By the time I knew what the term “blue-collar” meant, I wasn’t. 

I suppose at one point I actually was, as an infant and toddler who had no idea that my father was working three jobs while going to night school and my mother was working a couple of jobs to help supplement our meager income. I come from a long line of blue-collar people, proud Italians and Irish who were carpenters and cooks and iron workers and in the case of my beloved Pop Pop, a trashman. Mike Fusco would have dissolved into tears of laughter if you’d called him a “sanitation worker” or worse yet, an “environmental waste specialist.” He hauled trash for the city of Philadelphia, was proud of it, and raised three children who all graduated proudly from high school. For a man who had to leave school in the third grade like his wife Mamie, that was a singular accomplishment.

The people I loved most in the world were blue-collar, until they weren’t anymore. My parents were able to move way up in the social and economic ladder through lots of sweat, even more tears and dedication to each other. And while my maternal grandparents will always be two of the four most important persons in my life, I grew up relatively privileged. But being blue-collar-adjacent, so to speak, has formed my conscience and my view of the world. To me, class has always been more divisive than race. Donald Trump figured that out, and here we are today.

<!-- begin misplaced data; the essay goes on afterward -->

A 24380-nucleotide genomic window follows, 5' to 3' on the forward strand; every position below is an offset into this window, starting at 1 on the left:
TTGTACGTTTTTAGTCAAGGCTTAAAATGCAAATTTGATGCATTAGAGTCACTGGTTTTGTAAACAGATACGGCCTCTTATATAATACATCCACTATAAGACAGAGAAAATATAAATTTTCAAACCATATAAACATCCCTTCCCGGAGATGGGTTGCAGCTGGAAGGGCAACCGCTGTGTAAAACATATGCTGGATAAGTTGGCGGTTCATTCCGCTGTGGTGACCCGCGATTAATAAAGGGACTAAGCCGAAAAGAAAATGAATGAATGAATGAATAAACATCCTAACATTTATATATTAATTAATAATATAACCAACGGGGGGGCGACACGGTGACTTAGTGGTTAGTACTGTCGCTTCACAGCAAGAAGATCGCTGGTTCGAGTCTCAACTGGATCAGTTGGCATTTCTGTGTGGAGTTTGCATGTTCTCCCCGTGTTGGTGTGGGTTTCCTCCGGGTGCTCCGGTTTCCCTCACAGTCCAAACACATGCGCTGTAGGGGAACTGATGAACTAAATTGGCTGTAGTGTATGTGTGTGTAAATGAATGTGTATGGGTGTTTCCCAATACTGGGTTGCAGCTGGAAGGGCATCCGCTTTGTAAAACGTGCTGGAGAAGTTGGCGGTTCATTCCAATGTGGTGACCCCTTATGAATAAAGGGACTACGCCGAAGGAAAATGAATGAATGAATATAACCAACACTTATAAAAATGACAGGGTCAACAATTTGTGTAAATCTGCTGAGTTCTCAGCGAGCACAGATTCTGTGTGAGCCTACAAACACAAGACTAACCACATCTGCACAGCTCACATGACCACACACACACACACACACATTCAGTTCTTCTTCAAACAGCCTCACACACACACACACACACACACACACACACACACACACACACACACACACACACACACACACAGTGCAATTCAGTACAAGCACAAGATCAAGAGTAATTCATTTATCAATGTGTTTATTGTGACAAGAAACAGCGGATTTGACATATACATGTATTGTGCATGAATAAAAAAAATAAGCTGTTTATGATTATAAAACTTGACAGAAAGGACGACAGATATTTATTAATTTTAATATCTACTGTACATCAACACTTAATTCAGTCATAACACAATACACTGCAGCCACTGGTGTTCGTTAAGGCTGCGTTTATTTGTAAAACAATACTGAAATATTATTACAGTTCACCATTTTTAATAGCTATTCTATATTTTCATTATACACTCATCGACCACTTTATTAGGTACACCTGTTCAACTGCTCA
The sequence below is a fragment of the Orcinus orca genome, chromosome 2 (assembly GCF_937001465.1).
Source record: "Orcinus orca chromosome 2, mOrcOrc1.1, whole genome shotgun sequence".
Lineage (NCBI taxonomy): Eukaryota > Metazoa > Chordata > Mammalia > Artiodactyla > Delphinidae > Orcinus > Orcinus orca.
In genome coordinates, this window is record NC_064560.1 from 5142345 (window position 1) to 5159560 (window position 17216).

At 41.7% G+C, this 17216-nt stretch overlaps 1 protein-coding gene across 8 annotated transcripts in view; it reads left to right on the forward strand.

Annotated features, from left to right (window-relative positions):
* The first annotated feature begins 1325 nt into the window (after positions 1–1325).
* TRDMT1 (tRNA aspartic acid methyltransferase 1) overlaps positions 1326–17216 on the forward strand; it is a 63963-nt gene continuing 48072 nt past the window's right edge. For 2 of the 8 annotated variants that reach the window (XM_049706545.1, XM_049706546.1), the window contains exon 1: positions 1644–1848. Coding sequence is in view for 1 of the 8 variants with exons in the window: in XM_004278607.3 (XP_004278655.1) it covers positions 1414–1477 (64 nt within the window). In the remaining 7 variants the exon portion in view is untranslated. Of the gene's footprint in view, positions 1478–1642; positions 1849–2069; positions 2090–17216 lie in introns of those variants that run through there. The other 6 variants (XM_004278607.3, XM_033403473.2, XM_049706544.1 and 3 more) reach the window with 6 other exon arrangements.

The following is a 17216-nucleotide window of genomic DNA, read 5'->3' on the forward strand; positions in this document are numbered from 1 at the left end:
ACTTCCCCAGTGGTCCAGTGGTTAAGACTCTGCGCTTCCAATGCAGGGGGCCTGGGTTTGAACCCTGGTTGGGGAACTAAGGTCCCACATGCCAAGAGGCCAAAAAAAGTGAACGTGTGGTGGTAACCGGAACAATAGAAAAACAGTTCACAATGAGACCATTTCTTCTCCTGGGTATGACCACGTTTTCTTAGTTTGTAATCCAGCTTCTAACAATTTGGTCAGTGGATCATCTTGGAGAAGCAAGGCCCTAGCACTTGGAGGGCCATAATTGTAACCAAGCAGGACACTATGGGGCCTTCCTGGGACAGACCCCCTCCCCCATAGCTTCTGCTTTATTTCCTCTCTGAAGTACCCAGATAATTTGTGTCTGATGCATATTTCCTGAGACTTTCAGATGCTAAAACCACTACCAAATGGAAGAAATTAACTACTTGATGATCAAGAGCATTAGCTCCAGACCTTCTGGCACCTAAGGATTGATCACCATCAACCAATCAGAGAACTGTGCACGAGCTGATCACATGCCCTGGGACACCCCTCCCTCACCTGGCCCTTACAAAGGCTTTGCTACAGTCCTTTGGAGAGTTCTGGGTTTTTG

My dear friend Donna said just that the other evening in a telephone conversation. Donna is an extremely educated woman with several degrees in her pocket. She has a doctorate, and so many awards and honors that I can legitimately say she is one of the most accomplished women I’ve ever met. And yet, when she opens up her mouth, you hear the sounds of her Italian ancestors, the way they would have pronounced their vowels and their consonants, still sharp and reminiscent of the lilt of the old country with the sanded down edges of the educated. I have that same way of speaking too. If you get me at a certain moment, tired or angry or excited, the Philly twang comes out and the diphthongs go sideways. This is a part of me that I cherish, it tethers me to the roots that go very deep into West Philly and North Philly soil.